Imagine, if you will, being a fragile older adult whose health needs can only truly be met within the walls of a long term care organization. You are moved into a room, you have some of your favorite things and your pictures on the wall but it is still not home. Still, you make the best of it. You participate in activities, looking forward to concerts and discussion groups and exercise. You make friends with other elders and you have a small group of people you have meals with every day, talking about everything from the food to the weather. You even do volunteer work, continuing to reach out and help others and make a difference in the community. All that matters but what makes living in this place okay is the fact that where you live is near your daughter/son/grandchild and you see them frequently. Having weekly or even sometimes daily visits is what gives your life fullness and as soon as they leave you find yourself eagerly awaiting their return.
Now imagine what it would be like to be prohibited from seeing your loved ones for more than three months. Not because of anything that you or they did, not because they were away or ill but because you, as an elder in a residential care facility, were not allowed visitors. Beyond that, the activities you enjoyed with others, the meal times you shared with others, all of that was no longer allowed and you were told you had to stay in your room, that you were being kept safe by being kept on your own. And that there was no choice for you or for the facility because this was a regulation, these were the rules that had to be followed.
No one asked you, as an elder, what you think. No one consulted you or solicited your opinion or your input. This was imposed on you, and the place where you live, without any discussion. The doors to your home slammed solidly closed and you had no option but to comply. Even if you wanted to, your health and your age kept you from taking any real action, from staging any real rebellion.
This is the situation that elders who live in long term care and assisted living settings have been facing since the middle of March. I know that, in many places, the staff did the very best they could to ease the loneliness and break up the boredom. Our team made room visits, organized activities in hallways, spent countless hours facilitating virtual visits with the use of FaceTime or Skype. But no amount of staff effort takes the place of family. Even those with significant cognitive impairment recognize their loved ones long after the ability to speak their names has disappeared.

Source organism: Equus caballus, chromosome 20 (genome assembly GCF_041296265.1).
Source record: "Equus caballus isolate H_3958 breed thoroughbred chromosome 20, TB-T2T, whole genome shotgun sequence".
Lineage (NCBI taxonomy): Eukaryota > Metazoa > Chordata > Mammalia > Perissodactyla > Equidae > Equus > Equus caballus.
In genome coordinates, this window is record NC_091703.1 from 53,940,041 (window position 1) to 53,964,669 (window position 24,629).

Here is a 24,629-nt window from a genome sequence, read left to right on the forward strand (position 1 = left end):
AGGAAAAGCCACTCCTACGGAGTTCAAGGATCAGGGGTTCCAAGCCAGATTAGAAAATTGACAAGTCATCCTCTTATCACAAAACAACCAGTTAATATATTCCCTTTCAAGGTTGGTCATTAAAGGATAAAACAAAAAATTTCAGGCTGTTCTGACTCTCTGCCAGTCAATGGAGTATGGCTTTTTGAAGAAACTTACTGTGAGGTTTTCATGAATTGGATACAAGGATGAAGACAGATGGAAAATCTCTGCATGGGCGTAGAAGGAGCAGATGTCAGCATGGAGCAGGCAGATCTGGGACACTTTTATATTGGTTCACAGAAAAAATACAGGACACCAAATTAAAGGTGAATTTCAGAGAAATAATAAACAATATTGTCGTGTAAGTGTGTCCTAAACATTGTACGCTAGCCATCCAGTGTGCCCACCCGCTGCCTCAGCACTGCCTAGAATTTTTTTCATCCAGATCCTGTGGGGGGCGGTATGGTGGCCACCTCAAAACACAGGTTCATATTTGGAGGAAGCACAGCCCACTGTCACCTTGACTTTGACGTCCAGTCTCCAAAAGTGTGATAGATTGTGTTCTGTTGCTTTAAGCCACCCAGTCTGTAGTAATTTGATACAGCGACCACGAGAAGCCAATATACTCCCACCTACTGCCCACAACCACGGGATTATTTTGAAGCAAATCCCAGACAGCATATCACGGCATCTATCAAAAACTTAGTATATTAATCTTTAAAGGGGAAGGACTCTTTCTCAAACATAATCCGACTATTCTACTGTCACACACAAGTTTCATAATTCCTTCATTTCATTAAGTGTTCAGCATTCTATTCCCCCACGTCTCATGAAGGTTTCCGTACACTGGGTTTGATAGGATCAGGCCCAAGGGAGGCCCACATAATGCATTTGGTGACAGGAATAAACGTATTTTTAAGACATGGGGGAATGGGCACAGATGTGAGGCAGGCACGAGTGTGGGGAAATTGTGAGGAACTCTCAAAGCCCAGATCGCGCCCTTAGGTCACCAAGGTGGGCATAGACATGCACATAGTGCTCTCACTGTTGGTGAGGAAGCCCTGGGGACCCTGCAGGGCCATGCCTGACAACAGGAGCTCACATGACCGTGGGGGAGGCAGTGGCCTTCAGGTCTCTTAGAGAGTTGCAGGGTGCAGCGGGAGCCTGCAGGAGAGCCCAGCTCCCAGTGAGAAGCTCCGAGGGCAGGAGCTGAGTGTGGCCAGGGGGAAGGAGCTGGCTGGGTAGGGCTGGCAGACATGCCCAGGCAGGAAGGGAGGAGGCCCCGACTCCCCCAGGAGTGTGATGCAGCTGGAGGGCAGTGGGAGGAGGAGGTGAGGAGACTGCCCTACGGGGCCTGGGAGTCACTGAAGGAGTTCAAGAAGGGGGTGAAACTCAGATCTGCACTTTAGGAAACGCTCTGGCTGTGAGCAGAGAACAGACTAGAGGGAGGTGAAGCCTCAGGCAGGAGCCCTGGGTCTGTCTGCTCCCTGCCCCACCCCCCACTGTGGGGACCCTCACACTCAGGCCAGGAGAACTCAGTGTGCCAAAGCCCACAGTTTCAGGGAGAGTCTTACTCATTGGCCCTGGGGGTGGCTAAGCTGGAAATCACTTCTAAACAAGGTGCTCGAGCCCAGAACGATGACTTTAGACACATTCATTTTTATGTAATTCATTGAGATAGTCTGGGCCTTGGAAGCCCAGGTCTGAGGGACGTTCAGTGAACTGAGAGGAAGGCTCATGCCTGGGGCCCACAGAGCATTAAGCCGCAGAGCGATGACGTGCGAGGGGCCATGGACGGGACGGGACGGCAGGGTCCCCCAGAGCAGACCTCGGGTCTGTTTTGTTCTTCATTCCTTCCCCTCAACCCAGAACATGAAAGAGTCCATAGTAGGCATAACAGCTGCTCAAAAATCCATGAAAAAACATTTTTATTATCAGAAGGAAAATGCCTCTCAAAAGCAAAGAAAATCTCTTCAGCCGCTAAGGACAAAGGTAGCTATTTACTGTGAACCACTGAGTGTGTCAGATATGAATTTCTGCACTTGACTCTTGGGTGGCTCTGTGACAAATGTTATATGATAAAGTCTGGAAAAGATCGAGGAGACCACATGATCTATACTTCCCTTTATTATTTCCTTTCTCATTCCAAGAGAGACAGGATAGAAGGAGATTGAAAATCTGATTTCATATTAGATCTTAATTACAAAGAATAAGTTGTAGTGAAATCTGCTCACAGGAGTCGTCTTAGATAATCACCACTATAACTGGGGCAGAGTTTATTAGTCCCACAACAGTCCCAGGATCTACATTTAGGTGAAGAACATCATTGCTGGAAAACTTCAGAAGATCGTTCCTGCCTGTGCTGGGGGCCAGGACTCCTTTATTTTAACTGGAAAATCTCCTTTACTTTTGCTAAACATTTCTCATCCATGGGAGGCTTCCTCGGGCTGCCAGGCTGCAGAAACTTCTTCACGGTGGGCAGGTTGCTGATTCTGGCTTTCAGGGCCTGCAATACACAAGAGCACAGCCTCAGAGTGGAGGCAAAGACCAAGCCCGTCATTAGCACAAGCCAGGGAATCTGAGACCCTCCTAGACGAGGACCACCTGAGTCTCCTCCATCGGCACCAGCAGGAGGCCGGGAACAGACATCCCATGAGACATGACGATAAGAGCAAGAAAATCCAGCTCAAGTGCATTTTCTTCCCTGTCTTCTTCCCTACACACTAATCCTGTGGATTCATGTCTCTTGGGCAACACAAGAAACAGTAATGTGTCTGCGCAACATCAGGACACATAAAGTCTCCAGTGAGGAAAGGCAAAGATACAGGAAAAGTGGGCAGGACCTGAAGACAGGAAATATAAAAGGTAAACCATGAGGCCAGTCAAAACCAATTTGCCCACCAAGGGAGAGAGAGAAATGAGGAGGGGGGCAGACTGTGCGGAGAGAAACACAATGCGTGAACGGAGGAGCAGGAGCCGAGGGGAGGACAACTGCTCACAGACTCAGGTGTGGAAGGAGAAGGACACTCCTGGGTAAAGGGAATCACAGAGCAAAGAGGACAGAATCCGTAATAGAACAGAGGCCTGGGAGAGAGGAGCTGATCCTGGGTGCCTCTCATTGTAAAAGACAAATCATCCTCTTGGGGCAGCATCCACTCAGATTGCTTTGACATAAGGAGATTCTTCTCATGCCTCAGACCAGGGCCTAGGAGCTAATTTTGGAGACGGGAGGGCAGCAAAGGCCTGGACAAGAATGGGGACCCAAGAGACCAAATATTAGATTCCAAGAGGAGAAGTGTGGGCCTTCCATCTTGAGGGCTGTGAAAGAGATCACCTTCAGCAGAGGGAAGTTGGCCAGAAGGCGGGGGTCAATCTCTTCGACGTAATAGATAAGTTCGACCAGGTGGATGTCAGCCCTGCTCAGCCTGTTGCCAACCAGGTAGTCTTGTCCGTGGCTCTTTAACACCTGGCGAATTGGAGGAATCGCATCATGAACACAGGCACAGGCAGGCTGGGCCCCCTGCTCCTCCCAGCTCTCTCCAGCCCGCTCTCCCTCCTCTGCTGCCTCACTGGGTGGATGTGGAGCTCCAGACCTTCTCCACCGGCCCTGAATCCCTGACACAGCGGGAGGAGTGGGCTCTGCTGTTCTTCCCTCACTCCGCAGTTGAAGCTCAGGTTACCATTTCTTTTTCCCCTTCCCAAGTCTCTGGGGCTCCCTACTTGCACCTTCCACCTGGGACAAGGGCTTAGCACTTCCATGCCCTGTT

On Sunday June 21, elders in New Jersey facilities were given permission to see their families in scheduled outdoor visits. Within minutes of the announcement being made by the Governor, phones and emails were pouring into facilities asking to book these long-awaited visits. Elders were ready at the appointed time, waiting anxiously at the door, peering out to see if the person walking towards them was, indeed, their family member. One of our elders watched her son walking toward her. “I wish I could run to him.” She gazed down at herself in the wheelchair and said, a little sadly, “But I can’t run anymore.” I said to her “You are running in your heart.” And, indeed, she was. The emotions were so strong on all parts. Our elders were joyous and tearful and their families the same. Some family members saw changes in their loved ones, changes that were much more noticeable because of the months of enforced separation. In some cases, those three months were more than just 90 plus days, and what was lost cannot be recovered.
The COVID pandemic was certainly not something any of us predicted or planned. The understanding that elders were at heightened risk and the early deaths in a nursing home drove action on both a State and federal level. Was it the right action? Was it the wrong action? I don’t know but I do know that age should not strip away your rights, that age should not cause you to become disenfranchised and without a voice. Were there other ways to have done this that would have allowed elders to still have contact with their families and friends? Could things have been handled differently? We were all reacting to a crisis and we did what we needed to do. As we look to the future, whatever situations face us, we must fight harder for our elders to be respected and to have input, to remind our leaders that advanced age does not wipe away the ability to choose and the right to have our voices heard.